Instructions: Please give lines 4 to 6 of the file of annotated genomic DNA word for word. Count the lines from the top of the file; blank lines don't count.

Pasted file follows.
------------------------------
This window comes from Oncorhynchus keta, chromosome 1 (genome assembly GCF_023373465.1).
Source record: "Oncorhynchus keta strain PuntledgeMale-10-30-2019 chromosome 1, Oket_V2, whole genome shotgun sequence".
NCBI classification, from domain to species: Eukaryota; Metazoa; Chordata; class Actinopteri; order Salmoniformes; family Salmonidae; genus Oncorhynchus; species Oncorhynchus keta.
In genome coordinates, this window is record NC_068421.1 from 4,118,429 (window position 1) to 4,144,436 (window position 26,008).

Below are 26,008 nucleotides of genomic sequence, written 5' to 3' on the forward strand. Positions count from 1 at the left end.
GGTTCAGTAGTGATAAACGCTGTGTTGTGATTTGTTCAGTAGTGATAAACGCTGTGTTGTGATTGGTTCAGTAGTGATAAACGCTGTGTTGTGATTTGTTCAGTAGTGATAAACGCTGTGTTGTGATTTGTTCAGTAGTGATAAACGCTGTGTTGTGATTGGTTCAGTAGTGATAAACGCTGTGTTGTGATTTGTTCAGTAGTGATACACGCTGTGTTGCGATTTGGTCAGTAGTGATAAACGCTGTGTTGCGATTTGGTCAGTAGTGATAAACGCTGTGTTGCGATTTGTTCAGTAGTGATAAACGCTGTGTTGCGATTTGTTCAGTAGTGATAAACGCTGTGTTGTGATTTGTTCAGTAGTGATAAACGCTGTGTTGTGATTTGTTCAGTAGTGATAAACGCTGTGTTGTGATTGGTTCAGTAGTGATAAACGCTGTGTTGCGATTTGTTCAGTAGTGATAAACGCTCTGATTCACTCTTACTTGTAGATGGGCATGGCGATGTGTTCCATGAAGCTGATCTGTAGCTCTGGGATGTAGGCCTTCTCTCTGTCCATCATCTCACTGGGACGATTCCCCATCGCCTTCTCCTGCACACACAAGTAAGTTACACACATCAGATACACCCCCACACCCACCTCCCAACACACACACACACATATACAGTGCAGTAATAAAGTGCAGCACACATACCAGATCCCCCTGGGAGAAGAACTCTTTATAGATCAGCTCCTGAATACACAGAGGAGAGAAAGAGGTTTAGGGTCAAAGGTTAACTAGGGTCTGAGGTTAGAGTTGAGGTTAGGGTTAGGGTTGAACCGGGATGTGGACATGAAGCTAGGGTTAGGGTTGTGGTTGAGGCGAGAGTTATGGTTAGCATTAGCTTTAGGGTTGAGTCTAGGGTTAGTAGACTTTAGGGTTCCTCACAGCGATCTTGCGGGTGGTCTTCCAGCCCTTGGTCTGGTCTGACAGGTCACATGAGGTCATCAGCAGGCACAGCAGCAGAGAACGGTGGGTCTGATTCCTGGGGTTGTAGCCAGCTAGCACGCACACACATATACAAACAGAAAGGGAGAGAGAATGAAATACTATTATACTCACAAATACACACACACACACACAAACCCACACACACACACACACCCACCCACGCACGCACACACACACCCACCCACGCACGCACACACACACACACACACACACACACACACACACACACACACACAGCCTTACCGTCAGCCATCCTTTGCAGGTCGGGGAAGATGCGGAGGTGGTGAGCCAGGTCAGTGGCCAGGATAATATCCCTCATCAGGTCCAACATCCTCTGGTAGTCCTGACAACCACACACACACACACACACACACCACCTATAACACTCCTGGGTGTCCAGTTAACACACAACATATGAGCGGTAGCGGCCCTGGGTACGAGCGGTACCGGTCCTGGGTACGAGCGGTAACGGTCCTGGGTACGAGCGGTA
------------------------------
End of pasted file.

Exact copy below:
In genome coordinates, this window is record NC_068421.1 from 4,118,429 (window position 1) to 4,144,436 (window position 26,008).

Below are 26,008 nucleotides of genomic sequence, written 5' to 3' on the forward strand. Positions count from 1 at the left end.
GGTTCAGTAGTGATAAACGCTGTGTTGTGATTTGTTCAGTAGTGATAAACGCTGTGTTGTGATTGGTTCAGTAGTGATAAACGCTGTGTTGTGATTTGTTCAGTAGTGATAAACGCTGTGTTGTGATTTGTTCAGTAGTGATAAACGCTGTGTTGTGATTGGTTCAGTAGTGATAAACGCTGTGTTGTGATTTGTTCAGTAGTGATACACGCTGTGTTGCGATTTGGTCAGTAGTGATAAACGCTGTGTTGCGATTTGGTCAGTAGTGATAAACGCTGTGTTGCGATTTGTTCAGTAGTGATAAACGCTGTGTTGCGATTTGTTCAGTAGTGATAAACGCTGTGTTGTGATTTGTTCAGTAGTGATAAACGCTGTGTTGTGATTTGTTCAGTAGTGATAAACGCTGTGTTGTGATTGGTTCAGTAGTGATAAACGCTGTGTTGCGATTTGTTCAGTAGTGATAAACGCTCTGATTCACTCTTACTTGTAGATGGGCATGGCGATGTGTTCCATGAAGCTGATCTGTAGCTCTGGGATGTAGGCCTTCTCTCTGTCCATCATCTCACTGGGACGATTCCCCATCGCCTTCTCCTGCACACACAAGTAAGTTACACACATCAGATACACCCCCACACCCACCTCCCAACACACACACACACATATACAGTGCAGTAATAAAGTGCAGCACACATACCAGATCCCCCTGGGAGAAGAACTCTTTATAGATCAGCTCCTGAATACACAGAGGAGAGAAAGAGGTTTAGGGTCAAAGGTTAACTAGGGTCTGAGGTTAGAGTTGAGGTTAGGGTTAGGGTTGAACCGGGATGTGGACATGAAGCTAGGGTTAGGGTTGTGGTTGAGGCGAGAGTTATGGTTAGCATTAGCTTTAGGGTTGAGTCTAGGGTTAGTAGACTTTAGGGTTCCTCACAGCGATCTTGCGGGTGGTCTTCCAGCCCTTGGTCTGGTCTGACAGGTCACATGAGGTCATCAGCAGGCACAGCAGCAGAGAACGGTGGGTCTGATTCCTGGGGTTGTAGCCAGCTAGCACGCACACACATATACAAACAGAAAGGGAGAGAGAATGAAATACTATTATACTCACAAATACACACACACACACACAAACCCACACACACACACACACCCACCCACGCACGCACACACACACCCACCCACGCACGCACACACACACACACACACACACACACACACACACACACACACACAGCCTTACCGTCAGCCATCCTTTGCAGGTCGGGGAAGATGCGGAGGTGGTGAGCCAGGTCAGTGGCCAGGATAATATCCCTCATCAGGTCCAACATCCTCTGGTAGTCCTGACAACCACACACACACACACACACACACCACCTATAACACTCCTGGGTGTCCAGTTAACACACAACATATGAGCGGTAGCGGCCCTGGGTACGAGCGGTACCGGTCCTGGGTACGAGCGGTAACGGTCCTGGGTACGAGCGGTA